The Counts

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countingMy attention was recently focused (thanks John) on an article by Flickr’s Kellan, describing how Flickr generates system wide unique IDs for user data like photos and comments. In short they have a dedicated ID generator that issues unique, bigint(20) numbers. They implemented this by keeping an almost empty table in MySQL and have the server do a non-standard REPLACE INTO and return the SELECT LAST_INSERT_ID(); of the table. The article claims that they needed a dedicated ID generator because they could not come up with a way to make independent servers generate a system wide unique ID and to prevent the introduction of a single-point-of-failure they came up with a way to make multiple independent servers generate a system wide unique ID. It is “a great example of the Flickr engineering dumbest possible thing that will work design principle.” (Kellan Elliott-McCrea) [Ticket Servers: Distributed Unique Primary Keys on the Cheap] But there is no such thing as dumbest-possible-thing. Give me a candidate dumbest-possible-thing and I’ll add a client-server layer and presto you have something even dumber. Like solving a multi-machine problem by building a multi-machine server.
However I am in favor of system design that goes for the “simplest possible thing that will work (but not simpler than that).” And others might rightfully argue that it’s impossible to prove a candidate simplest thing to actually be the simplest. Oh, I am such a hypocrite, and I did do nothing in my life that comes even remotely close to an installation like Flickr, they rock! But it’s amusing nonetheless.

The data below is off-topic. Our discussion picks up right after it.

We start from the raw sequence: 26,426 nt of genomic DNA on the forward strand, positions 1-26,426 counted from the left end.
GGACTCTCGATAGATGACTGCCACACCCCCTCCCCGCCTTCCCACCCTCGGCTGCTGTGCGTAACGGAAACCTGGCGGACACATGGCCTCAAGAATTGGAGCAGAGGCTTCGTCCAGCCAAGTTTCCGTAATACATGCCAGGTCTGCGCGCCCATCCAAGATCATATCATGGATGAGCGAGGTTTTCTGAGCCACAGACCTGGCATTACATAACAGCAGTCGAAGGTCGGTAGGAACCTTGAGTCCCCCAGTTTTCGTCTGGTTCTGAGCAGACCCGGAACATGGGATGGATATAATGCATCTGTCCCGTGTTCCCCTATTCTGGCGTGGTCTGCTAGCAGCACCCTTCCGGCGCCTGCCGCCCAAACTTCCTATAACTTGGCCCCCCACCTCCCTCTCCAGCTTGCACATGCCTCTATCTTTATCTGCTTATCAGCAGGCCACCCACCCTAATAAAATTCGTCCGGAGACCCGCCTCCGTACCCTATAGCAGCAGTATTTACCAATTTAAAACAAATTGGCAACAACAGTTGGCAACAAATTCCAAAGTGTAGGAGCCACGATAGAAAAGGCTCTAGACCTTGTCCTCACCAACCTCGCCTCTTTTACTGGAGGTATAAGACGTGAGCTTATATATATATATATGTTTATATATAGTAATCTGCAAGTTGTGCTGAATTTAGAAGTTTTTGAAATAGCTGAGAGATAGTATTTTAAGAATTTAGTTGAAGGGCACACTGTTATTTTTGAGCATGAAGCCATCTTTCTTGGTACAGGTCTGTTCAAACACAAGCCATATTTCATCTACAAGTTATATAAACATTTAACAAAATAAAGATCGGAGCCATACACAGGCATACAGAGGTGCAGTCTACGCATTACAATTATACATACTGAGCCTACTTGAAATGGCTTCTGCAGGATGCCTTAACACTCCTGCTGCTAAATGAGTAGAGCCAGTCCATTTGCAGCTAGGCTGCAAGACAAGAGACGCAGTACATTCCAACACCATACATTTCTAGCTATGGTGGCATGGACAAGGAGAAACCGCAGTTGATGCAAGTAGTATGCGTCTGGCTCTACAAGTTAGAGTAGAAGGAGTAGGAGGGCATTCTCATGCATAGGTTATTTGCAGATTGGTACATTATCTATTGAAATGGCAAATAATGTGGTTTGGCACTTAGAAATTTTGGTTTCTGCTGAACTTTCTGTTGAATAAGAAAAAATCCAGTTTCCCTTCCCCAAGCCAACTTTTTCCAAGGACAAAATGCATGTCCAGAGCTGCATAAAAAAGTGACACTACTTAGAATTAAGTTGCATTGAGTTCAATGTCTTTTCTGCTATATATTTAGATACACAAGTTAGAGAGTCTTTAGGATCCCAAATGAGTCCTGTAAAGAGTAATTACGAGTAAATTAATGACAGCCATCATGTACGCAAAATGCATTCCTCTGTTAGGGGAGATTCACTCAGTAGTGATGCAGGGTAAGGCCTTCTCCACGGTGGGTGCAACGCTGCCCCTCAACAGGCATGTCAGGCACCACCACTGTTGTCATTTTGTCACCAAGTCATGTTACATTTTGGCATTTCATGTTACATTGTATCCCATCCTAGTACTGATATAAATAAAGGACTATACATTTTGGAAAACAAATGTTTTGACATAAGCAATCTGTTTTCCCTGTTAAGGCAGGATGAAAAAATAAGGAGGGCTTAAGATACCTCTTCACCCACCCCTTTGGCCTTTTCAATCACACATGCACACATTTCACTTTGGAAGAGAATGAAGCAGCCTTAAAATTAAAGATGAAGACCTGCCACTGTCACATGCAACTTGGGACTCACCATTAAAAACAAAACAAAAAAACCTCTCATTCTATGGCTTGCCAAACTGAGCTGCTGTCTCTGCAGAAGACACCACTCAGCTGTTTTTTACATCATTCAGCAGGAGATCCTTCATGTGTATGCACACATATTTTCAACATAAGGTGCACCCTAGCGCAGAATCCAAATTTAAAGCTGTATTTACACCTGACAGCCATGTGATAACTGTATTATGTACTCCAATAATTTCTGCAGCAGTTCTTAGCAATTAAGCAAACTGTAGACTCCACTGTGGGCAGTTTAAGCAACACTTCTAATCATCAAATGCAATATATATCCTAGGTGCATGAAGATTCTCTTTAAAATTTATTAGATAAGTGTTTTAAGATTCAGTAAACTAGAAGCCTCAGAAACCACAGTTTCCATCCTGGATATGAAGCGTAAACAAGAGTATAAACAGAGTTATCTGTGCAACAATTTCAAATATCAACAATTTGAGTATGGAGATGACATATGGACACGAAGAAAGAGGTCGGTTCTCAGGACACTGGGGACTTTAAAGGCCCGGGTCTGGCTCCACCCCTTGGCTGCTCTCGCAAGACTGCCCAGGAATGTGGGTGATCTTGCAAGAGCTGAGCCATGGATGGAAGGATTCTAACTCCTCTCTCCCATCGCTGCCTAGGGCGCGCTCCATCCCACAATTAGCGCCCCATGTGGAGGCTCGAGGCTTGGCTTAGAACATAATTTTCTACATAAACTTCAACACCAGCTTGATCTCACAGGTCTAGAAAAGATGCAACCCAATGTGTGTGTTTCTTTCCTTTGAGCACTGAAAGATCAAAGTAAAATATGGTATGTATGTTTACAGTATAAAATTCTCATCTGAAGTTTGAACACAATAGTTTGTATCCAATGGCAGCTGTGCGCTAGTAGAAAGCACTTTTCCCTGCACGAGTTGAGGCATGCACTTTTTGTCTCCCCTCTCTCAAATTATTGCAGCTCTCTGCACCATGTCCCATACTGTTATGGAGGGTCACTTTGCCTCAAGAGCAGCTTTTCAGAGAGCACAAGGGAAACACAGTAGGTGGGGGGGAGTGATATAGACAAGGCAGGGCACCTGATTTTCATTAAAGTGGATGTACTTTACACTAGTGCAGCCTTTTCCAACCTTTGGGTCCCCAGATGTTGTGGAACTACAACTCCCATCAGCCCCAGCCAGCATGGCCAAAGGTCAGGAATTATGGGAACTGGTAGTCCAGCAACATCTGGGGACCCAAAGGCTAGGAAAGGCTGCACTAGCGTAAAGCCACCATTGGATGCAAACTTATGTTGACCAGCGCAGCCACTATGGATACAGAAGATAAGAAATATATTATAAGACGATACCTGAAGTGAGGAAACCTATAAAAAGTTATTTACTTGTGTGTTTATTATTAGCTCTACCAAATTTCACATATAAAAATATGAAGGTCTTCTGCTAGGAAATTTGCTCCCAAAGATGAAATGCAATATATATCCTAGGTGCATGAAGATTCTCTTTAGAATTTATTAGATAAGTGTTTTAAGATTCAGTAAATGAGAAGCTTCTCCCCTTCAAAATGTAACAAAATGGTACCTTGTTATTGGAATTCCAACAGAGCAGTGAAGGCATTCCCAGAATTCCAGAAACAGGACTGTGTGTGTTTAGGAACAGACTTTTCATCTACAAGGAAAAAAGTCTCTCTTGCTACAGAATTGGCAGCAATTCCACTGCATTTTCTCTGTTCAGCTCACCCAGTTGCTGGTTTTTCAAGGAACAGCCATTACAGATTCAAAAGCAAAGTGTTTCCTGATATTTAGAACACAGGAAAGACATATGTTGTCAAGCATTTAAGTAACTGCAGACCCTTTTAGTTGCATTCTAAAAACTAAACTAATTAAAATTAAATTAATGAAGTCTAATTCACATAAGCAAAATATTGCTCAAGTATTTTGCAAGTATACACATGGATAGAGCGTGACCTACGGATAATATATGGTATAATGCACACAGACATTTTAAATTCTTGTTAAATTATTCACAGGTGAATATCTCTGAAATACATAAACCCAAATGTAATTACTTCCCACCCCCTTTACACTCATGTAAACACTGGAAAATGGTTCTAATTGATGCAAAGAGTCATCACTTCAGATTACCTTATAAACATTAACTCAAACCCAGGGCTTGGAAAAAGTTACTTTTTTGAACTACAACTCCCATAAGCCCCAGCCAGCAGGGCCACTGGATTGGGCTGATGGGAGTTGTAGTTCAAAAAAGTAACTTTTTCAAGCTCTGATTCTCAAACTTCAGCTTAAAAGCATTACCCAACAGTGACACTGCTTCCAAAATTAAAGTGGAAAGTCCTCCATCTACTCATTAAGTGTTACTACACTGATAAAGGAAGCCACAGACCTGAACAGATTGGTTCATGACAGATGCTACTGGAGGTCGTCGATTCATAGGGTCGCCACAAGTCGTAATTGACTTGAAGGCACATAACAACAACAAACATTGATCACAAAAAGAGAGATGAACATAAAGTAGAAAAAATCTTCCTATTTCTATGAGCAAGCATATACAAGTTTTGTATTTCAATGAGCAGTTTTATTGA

HipHop: PHP to C++ Compiler


HipHopHipHop for PHP isn’t technically a compiler itself. Rather it is a source code transformer. HipHop programmatically transforms your PHP source code into highly optimized C++ and then uses g++ to compile it. HipHop executes the source code in a semantically equivalent manner and sacrifices some rarely used features — such as eval() — in exchange for improved performance. HipHop includes a code transformer, a reimplementation of PHP’s runtime system, and a rewrite of many common PHP Extensions to take advantage of these performance optimizations. (Haiping Zhao) [HipHop for PHP: Move Fast]
Given the totally adhock way PHP is structured combined with the fact that Zhao claims his compiler is not a compiler but a “source code transformer” makes me wonder what exactly is going on. These steps the transformer takes to do it’s transforming look suspiciously like compiler steps:
Whenever I heard people redefine the term “compiler” it usually turned out they were hand coding a recursive decent parser. I know, it’s easy to bash something you have no experience with, but if someone is talking about “reimplementation of PHP’s runtime system” any professional-coder should raise an eyebrow. Besides, would you want to clone all that PHP magic stuff into a new runtime system? Next to a PHP compiler, Zaho is also writing a PHP interpreter: We have also developed HPHPi, which is an experimental interpreter designed for development. When using HPHPi you don’t need to compile your PHP source code before running it. It’s helped us catch bugs in HipHop itself and provides engineers a way to use HipHop without changing how they write PHP. My guess is that facebook would have been better off with a formal language that is PHP like but much simpler and mostly orthogonal. On the other hand, being well designed is no prerequisite for being popular.

Control Is The Ultimate Illusion